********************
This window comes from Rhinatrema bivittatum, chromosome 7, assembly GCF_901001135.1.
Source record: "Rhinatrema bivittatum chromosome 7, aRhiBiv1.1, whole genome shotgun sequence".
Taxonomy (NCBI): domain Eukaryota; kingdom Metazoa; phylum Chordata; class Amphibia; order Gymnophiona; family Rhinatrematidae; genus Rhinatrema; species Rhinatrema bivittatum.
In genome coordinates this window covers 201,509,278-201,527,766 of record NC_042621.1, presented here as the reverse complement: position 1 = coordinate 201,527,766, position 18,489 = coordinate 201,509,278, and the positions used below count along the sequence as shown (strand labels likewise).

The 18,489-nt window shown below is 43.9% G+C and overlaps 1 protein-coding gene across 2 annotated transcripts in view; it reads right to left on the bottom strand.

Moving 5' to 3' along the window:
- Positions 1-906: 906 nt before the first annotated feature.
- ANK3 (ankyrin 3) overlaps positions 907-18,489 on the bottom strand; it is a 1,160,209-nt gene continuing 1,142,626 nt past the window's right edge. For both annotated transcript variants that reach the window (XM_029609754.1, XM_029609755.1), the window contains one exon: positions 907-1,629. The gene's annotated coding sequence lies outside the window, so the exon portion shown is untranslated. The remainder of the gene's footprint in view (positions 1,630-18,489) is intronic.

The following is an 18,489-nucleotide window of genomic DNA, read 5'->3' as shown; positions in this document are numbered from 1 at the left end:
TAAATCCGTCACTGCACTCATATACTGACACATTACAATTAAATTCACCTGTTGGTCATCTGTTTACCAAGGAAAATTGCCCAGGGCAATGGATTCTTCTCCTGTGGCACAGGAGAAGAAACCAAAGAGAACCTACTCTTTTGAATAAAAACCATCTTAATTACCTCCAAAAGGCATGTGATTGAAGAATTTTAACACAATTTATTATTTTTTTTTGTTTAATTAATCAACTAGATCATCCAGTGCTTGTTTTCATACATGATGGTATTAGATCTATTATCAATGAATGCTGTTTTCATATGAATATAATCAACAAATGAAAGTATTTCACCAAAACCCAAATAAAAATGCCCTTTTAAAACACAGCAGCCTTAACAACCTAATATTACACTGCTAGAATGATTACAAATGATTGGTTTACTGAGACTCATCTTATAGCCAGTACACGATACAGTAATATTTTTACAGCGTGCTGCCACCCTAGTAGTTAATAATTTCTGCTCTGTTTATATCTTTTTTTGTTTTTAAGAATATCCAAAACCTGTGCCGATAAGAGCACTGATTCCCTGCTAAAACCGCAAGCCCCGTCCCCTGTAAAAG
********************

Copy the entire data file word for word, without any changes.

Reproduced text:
This window comes from Rhinatrema bivittatum, chromosome 7, assembly GCF_901001135.1.
Source record: "Rhinatrema bivittatum chromosome 7, aRhiBiv1.1, whole genome shotgun sequence".
Taxonomy (NCBI): domain Eukaryota; kingdom Metazoa; phylum Chordata; class Amphibia; order Gymnophiona; family Rhinatrematidae; genus Rhinatrema; species Rhinatrema bivittatum.
In genome coordinates this window covers 201,509,278-201,527,766 of record NC_042621.1, presented here as the reverse complement: position 1 = coordinate 201,527,766, position 18,489 = coordinate 201,509,278, and the positions used below count along the sequence as shown (strand labels likewise).

The 18,489-nt window shown below is 43.9% G+C and overlaps 1 protein-coding gene across 2 annotated transcripts in view; it reads right to left on the bottom strand.

Moving 5' to 3' along the window:
- Positions 1-906: 906 nt before the first annotated feature.
- ANK3 (ankyrin 3) overlaps positions 907-18,489 on the bottom strand; it is a 1,160,209-nt gene continuing 1,142,626 nt past the window's right edge. For both annotated transcript variants that reach the window (XM_029609754.1, XM_029609755.1), the window contains one exon: positions 907-1,629. The gene's annotated coding sequence lies outside the window, so the exon portion shown is untranslated. The remainder of the gene's footprint in view (positions 1,630-18,489) is intronic.

The following is an 18,489-nucleotide window of genomic DNA, read 5'->3' as shown; positions in this document are numbered from 1 at the left end:
TAAATCCGTCACTGCACTCATATACTGACACATTACAATTAAATTCACCTGTTGGTCATCTGTTTACCAAGGAAAATTGCCCAGGGCAATGGATTCTTCTCCTGTGGCACAGGAGAAGAAACCAAAGAGAACCTACTCTTTTGAATAAAAACCATCTTAATTACCTCCAAAAGGCATGTGATTGAAGAATTTTAACACAATTTATTATTTTTTTTTGTTTAATTAATCAACTAGATCATCCAGTGCTTGTTTTCATACATGATGGTATTAGATCTATTATCAATGAATGCTGTTTTCATATGAATATAATCAACAAATGAAAGTATTTCACCAAAACCCAAATAAAAATGCCCTTTTAAAACACAGCAGCCTTAACAACCTAATATTACACTGCTAGAATGATTACAAATGATTGGTTTACTGAGACTCATCTTATAGCCAGTACACGATACAGTAATATTTTTACAGCGTGCTGCCACCCTAGTAGTTAATAATTTCTGCTCTGTTTATATCTTTTTTTGTTTTTAAGAATATCCAAAACCTGTGCCGATAAGAGCACTGATTCCCTGCTAAAACCGCAAGCCCCGTCCCCTGTAAAAG